I started by sewing pieces across by row.  It was easier to then sew those completed rows together, rather than working from a small square and working outwards.  Sewing pieces was relatively simple, the only really tricky part was marking sure I was properly matching up the seams.  Just a few millimeters off and it soon adds up to quite a drastic change in size! 

Lots of tea, pins and my finger getting repeatedly pricked were involved (I think I should probably invest in a thimble, but if I do I want to make sure it is a pretty one).  As you can see I have yet to press out the seams on the reverse.  By pressing them all in the same direction it allows for a smoother finish and better gripping to the padding.

This is the patchwork as it currently stands.  I still have quite a bit of work to do for the border, which will involve more fabric, more blocks, and hopefully some appliqué work.  Please do excuse the slightly uneven sizing of the patchwork in these photographs, as the seams still need to be pressed it looks slightly askew in places.

Once the patchwork is complete, the hard part of the process really begins - cutting and hand sewing the padding and backing layers to the patchwork layer to make the actual quilt!

Currently playing: There Will Be Tears - Mr Hudson 



  1. Oh, goodness..you did amazing..I feel for you and all the hard work..especially, the finger pricks. I watched Jennifer's body again last night..and fell in love with a crochetted hat that Amanda wore in the lib. Well, I'm trying to make one. Hopefully, it'll turn out.

  2. I so love the steps you showed about making a quilt.

  3. You really made the colors pop. The way you used them in the pattern.

  4. I admire you even more now DK!
    The fabric is quite Liberty-esque!
    Enjoy your weekend dear

  5. Love it! My grandmother quilts, but her patterns tend to be much more subdued.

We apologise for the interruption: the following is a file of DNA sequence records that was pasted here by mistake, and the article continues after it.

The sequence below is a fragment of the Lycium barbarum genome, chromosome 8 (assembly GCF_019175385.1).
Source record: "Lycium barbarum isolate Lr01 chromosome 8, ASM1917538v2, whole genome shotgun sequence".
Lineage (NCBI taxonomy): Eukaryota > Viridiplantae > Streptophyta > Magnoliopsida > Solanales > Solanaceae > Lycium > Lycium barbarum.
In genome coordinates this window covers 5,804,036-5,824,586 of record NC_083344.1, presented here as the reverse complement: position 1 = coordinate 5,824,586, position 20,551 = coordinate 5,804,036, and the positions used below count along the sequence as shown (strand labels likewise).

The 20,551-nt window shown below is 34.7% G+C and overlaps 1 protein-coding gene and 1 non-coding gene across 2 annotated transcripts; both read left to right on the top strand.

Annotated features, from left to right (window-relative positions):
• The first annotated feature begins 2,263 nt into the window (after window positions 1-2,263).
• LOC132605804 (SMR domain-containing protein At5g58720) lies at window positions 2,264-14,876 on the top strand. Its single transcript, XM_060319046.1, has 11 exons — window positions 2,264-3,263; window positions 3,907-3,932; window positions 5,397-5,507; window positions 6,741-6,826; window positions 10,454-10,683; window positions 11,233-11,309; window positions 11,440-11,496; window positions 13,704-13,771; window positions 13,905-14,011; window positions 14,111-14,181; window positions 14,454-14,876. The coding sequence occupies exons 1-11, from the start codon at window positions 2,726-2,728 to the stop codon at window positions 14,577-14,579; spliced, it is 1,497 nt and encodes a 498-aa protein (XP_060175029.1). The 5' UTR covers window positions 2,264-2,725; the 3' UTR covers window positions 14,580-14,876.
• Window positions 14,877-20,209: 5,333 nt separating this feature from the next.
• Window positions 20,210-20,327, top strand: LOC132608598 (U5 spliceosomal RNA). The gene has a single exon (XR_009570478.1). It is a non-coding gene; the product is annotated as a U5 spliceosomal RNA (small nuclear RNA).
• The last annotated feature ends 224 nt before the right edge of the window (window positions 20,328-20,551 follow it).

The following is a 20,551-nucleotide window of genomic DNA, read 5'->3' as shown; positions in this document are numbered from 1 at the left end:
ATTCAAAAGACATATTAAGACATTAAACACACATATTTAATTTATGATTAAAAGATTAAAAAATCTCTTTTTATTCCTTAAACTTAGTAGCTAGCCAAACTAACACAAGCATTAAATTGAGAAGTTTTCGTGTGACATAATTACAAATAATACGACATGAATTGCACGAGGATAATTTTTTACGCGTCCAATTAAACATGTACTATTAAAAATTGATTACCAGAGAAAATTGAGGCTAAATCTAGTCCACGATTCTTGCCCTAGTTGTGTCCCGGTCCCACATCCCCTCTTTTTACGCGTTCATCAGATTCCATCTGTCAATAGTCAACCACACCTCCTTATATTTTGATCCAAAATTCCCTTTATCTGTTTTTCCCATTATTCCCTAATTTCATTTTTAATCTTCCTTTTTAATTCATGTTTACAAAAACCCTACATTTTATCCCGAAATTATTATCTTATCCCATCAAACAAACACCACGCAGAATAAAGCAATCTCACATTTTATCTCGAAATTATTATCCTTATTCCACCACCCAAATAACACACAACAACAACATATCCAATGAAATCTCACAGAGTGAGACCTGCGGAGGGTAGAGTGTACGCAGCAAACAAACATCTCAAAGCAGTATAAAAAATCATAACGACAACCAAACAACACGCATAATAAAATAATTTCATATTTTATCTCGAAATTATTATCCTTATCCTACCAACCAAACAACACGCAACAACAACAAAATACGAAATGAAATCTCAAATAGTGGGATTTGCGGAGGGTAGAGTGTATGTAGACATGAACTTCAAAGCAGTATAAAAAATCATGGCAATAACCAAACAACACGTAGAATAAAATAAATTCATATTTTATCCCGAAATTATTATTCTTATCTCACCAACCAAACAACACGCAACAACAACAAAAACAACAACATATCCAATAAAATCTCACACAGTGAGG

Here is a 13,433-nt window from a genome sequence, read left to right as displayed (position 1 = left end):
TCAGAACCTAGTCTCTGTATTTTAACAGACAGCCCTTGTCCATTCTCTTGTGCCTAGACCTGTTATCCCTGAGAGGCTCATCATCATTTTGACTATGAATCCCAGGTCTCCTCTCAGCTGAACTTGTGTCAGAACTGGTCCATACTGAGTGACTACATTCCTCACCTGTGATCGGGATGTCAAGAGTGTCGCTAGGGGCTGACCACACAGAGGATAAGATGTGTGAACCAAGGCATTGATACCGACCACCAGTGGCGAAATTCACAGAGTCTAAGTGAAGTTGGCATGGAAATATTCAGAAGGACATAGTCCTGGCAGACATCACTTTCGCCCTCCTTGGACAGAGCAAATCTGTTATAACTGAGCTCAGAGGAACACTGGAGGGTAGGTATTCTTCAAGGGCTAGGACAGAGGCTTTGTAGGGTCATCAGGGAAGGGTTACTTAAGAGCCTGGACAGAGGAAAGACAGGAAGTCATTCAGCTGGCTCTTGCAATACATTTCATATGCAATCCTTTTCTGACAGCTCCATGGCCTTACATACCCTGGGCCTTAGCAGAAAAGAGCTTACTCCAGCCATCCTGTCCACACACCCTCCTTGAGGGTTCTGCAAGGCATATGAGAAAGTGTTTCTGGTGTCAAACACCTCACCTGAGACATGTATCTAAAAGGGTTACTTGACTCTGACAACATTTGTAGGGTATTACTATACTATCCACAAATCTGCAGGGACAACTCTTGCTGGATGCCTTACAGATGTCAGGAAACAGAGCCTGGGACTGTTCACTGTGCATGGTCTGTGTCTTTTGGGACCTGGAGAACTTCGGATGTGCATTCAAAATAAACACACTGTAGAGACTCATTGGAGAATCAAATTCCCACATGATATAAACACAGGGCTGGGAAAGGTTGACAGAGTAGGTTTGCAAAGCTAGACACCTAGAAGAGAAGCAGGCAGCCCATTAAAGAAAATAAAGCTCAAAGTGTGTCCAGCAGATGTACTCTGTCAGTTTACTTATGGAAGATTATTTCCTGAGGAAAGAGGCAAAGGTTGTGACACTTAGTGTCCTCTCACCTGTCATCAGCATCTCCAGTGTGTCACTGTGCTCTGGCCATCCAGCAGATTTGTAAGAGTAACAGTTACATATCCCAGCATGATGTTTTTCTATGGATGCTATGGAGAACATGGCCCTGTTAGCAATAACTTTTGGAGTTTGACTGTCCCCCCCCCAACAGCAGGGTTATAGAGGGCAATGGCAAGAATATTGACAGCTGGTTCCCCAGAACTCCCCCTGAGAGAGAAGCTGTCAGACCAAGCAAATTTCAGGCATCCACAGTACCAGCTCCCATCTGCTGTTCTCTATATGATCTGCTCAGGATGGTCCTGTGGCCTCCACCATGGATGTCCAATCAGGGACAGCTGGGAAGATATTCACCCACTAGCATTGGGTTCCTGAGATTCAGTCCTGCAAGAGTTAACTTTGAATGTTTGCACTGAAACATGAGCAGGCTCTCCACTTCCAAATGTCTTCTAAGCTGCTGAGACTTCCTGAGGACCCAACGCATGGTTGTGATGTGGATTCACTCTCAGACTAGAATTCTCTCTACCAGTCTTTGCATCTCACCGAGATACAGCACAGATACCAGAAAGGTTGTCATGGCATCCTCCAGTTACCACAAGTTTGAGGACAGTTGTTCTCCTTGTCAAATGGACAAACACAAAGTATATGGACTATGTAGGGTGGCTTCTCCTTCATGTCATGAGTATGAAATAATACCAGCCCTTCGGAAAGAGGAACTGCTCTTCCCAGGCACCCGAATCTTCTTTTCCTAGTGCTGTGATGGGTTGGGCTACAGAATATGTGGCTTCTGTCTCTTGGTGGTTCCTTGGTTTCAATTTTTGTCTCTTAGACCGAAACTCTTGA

6. Oh wow, I love what you've done so far! Talk about dedication. I've always wanted to make my own quilt, but I honestly don't know if I have the patience ;-) Gorgeous patterns you picked by the way. Always did have a weakness for Liberty prints!

  7. My mom used to quilt and would spend weeks on it. The first week was like a huge math equation. I'm so glad to read you are doing this. It looks great!

  8. Wow, great job! Those would make great, personal gifts!

  9. What an amazing job! Seriously the most gorgeous quilt I've seen and it;s not even complete. I think I might make a quilt over Christmas when I have time but I really doubt it will be as nice as yours. The Liberty fabric works so well

  10. great job. love the colors you are using.

  11. WOW, what an amazing work you're doing!!! Love it.


  12. That is SO awesome. I have always wanted to learn how to quilt!

  13. I'm very impressed with you, dear! That is an absolutely gorgeous quilt, and I applaud your effort to learn how to make it :) The color palette is stunning too, dear.

  14. What a fabulous thing to do DK! Can't wait to see this finished! You are very talented!

  15. love your blog so much and love this post

  16. That is very impressive. I love it. I've always thought it would be awesome to make a quilt.

  17. I know I've already said this on Twitter, but I love this project of yours :)